How stellar death can lead to twin celestial jets
Astronomers know that while large stars can end their lives as violently cataclysmic supernovae, smaller stars end up as planetary nebulae — colorful, glowing clouds of dust and gas. In recent decades these nebulae, once thought to be mostly spherical, have been observed to often emit powerful, bipolar jets of gas and dust. But how do spherical stars evolve to produce highly aspherical planetary nebulae?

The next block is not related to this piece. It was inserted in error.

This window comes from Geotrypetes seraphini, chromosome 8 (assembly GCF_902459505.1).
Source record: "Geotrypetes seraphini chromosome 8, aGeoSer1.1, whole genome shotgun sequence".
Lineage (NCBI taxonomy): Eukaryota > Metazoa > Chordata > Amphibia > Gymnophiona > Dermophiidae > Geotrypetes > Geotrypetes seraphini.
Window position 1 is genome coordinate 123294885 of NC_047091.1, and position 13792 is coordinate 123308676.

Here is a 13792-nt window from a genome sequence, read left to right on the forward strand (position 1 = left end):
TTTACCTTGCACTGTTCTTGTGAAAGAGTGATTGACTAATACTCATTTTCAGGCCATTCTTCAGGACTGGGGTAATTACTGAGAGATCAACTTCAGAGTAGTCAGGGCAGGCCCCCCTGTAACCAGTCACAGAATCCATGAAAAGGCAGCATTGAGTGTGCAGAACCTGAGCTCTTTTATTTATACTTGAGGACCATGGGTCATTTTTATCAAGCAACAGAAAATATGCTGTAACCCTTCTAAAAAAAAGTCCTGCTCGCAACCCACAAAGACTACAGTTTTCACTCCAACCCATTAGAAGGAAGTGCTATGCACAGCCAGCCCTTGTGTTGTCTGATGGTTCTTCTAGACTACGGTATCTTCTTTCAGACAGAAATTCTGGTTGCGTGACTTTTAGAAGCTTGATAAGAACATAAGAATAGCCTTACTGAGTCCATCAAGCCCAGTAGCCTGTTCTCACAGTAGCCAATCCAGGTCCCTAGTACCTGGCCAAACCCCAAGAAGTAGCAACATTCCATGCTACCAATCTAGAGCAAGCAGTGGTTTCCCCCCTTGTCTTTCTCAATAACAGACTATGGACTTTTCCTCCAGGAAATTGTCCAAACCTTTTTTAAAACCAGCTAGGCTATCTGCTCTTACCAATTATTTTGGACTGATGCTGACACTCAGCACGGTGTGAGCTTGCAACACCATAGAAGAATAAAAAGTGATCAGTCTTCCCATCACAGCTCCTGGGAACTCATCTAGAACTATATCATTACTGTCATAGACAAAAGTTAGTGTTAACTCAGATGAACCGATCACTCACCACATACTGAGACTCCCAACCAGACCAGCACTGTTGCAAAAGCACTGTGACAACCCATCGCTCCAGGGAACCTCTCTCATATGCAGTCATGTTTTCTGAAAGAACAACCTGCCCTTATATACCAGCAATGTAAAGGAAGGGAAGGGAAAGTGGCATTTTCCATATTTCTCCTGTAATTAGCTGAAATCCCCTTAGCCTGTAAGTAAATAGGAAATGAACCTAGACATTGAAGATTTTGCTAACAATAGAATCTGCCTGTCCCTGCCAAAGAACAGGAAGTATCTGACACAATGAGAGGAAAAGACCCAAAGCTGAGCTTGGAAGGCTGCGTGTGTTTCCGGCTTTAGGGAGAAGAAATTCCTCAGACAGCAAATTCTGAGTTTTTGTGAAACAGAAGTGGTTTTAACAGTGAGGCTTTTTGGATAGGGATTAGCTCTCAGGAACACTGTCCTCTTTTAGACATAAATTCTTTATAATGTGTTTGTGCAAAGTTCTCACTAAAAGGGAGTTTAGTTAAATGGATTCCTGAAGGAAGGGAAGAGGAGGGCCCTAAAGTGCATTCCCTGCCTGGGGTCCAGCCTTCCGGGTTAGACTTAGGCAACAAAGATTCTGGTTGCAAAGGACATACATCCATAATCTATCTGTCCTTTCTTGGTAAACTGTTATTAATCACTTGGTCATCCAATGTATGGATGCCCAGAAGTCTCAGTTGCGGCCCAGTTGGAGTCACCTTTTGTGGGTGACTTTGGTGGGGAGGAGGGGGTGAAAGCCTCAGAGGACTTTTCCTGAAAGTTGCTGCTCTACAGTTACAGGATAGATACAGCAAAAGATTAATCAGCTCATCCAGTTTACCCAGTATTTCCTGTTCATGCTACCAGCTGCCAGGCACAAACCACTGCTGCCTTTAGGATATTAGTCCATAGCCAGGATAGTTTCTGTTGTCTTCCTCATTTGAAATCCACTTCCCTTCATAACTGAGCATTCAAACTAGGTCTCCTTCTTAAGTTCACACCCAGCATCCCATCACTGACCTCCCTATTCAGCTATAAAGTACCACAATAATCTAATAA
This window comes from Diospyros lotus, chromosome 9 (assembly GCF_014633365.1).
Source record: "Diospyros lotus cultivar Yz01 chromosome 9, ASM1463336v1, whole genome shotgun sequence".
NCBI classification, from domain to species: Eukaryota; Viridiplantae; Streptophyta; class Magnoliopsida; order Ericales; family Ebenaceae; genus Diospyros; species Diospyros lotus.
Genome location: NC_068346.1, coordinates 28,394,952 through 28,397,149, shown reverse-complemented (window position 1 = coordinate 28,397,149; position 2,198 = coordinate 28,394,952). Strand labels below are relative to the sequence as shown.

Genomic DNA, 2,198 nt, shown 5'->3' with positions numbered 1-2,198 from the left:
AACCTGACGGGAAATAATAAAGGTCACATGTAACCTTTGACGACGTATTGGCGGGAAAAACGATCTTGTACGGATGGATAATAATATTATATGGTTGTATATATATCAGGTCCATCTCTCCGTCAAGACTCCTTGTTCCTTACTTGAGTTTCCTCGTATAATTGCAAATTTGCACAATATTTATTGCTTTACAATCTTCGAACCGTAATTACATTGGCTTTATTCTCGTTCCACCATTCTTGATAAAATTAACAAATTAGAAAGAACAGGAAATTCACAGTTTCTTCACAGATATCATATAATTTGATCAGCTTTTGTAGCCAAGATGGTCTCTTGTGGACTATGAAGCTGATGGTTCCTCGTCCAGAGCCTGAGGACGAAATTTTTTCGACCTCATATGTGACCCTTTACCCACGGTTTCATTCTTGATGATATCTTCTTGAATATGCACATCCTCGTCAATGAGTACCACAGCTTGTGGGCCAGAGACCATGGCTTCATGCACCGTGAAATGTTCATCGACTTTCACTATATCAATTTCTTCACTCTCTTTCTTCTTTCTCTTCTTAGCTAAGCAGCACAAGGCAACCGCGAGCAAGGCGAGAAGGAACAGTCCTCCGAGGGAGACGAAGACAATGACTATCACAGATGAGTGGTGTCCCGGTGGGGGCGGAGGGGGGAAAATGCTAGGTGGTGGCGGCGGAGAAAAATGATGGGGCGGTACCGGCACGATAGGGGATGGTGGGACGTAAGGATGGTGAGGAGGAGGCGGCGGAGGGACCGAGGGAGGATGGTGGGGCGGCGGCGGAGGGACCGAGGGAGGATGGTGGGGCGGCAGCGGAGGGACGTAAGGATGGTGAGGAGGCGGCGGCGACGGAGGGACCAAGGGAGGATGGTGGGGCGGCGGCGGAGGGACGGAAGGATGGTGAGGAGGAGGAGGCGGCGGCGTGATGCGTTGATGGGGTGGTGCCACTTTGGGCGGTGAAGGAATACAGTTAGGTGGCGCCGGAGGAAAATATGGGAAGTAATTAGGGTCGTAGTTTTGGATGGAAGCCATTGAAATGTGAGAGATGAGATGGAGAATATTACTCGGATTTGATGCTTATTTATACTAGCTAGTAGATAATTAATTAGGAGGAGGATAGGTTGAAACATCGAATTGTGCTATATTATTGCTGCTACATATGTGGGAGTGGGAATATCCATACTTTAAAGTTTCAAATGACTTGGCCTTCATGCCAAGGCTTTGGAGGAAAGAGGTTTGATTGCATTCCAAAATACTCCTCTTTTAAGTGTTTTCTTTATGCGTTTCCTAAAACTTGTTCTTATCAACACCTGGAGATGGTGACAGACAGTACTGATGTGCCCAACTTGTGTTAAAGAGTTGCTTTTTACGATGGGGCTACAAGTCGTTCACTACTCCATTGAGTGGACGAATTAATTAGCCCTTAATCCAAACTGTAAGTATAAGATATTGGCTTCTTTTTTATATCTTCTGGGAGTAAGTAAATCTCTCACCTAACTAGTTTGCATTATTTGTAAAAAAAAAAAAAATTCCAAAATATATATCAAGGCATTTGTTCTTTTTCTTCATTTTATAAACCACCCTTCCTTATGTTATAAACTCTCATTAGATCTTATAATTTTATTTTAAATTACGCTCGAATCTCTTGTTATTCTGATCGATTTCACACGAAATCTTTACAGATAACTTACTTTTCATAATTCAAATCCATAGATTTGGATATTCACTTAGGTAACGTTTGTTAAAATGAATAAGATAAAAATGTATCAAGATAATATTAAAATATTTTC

Astronomers know that while large stars can end their lives as violently cataclysmic supernovae, smaller stars end up as planetary nebulae — colourful, glowing clouds of dust and gas. In recent decades these nebulae, once thought to be mostly spherical, have been observed to often emit powerful, bipolar jets of gas and dust. But how do spherical stars evolve to produce highly aspherical planetary nebulae?In a theoretical paper published this week in the Monthly Notices of the Royal Astronomical Society, a University of Rochester professor and his undergraduate student conclude that only “strongly interacting” binary stars — or a star and a massive planet — can feasibly give rise to these powerful jets.When these smaller stars run out of hydrogen to burn they begin to expand and become Asymptotic Giant Branch (AGB) stars. This phase in a star’s life lasts at most 100,000 years. At some point some of these AGB stars, which represent the distended last spherical stage in the lives of low mass stars, become “pre-planetary” nebula, which are aspherical.”What happens to change these spherical AGB stars into non-spherical nebulae, with two jets shooting out in opposite directions?” asks Eric Blackman, professor of physics and astronomy at Rochester. “We have been trying to come up with a better understanding of what happens at this stage.”For the jets in the nebulae to form, the spherical AGB stars have to somehow become non-spherical and Blackman says that astronomers believe this occurs because AGB stars are not single stars but part of a binary system. The jets are thought to be produced by the ejection of material that is first pulled and acquired, or “accreted,” from one object to the other and swirled into a so-called accretion disk. There are, however, a range of different scenarios for the production of these accretion disks. All these scenarios involve two stars or a star and a massive planet, but it has been hard to rule any of them out until now because the “core” of the AGBs, where the disks form, are too small to be directly resolved by telescopes. Blackman and his student, Scott Lucchini, wanted to determine whether the binaries can be widely separated and weakly interacting, or whether they must be close and strongly interacting.By studying the jets from pre-planetary and planetary nebulae, Blackman and Lucchini were able to connect the energy and momentum involved in the accretion process with that in the jets; the process of accretion is what in effect provides the fuel for these jets. …
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